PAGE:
Young people hardly think of acne medications as being ‘drugs’ and may fail to mention that they are on minocycline, which can cause systemic lupus erythematosis (SLE) (Gough et al, 1996). Fluoroquinolone can induce a peritendinous thickening, which can raise suspicions of joint disease but can be differentiated clinically on MRI (Loeuille et al, 1996). Fluoroquinolone induced Achilles tendon rupture may occasionally occur (Ribard et al, 1992). If the calf is compressed with the patient prone and the knee flexed to 90 degrees, there is plantar flexion of the foot; this is lost in rupture of the Achilles tendon.
Taking a good family history is critical for defining the probability that your patient has a non-CF associated condition.
There is not a single case of gout in CF reported in the journals covered by “Medline” although we have seen cases in our practice. Uric acid excretion was significantly raised with older pancreatin preparations but this is not a problem with those used at present (Sack et al, 1980; Bohles & Milchalk, 1982; Wiersbitzky et al, 1989). Diagnosing a red joint as gout is therefore unlikely to be correct unless sodium urate crystals are identified in aspirates from the joint.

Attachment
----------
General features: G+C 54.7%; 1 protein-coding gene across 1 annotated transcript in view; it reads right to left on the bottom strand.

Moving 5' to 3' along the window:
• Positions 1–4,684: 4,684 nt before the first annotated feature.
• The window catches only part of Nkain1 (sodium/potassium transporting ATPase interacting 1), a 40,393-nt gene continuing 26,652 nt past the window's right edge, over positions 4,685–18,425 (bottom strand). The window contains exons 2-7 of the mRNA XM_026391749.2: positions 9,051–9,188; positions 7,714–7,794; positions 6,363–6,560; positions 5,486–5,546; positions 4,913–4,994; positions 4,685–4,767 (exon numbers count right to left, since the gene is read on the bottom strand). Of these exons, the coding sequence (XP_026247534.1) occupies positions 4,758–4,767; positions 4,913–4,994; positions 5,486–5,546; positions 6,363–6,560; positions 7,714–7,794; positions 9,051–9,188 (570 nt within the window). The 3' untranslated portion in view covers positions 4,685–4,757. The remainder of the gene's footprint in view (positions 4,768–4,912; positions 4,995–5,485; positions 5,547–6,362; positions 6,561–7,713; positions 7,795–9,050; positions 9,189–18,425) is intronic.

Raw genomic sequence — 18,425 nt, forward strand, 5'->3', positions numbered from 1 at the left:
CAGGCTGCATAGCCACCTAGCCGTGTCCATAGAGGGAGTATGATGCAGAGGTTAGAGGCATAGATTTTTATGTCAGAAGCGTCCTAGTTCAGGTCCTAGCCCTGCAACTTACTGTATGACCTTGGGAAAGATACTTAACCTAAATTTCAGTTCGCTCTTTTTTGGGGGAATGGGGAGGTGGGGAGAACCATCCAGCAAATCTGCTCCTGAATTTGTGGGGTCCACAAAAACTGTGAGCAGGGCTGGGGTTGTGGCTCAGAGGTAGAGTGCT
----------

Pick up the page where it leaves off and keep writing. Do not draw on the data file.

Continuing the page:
CF associated arthritis
Cystic fibrosis associated arthritis (CFAA) is described as episodic (lasting less than a week), non-erosive, involving large joints and responding to NSAID (Johnson & Knox, 1994). This is reassuring but patterns of disease can change and if the episodic disease transforms into a continuous small joint arthritis that does not respond to NSAID, it is less likely to be diagnosed as a CF associated arthritis.
Some people with CF suffer from a NSAID resistant synovitis and subsequent metocarpo-phalangeal (MCP) joint space narrowing and subluxation (Rush et al, 1986).
What is the physician to do with the patients who have joint involvement which is resistant to NSAID and a modest increase in steroid dose?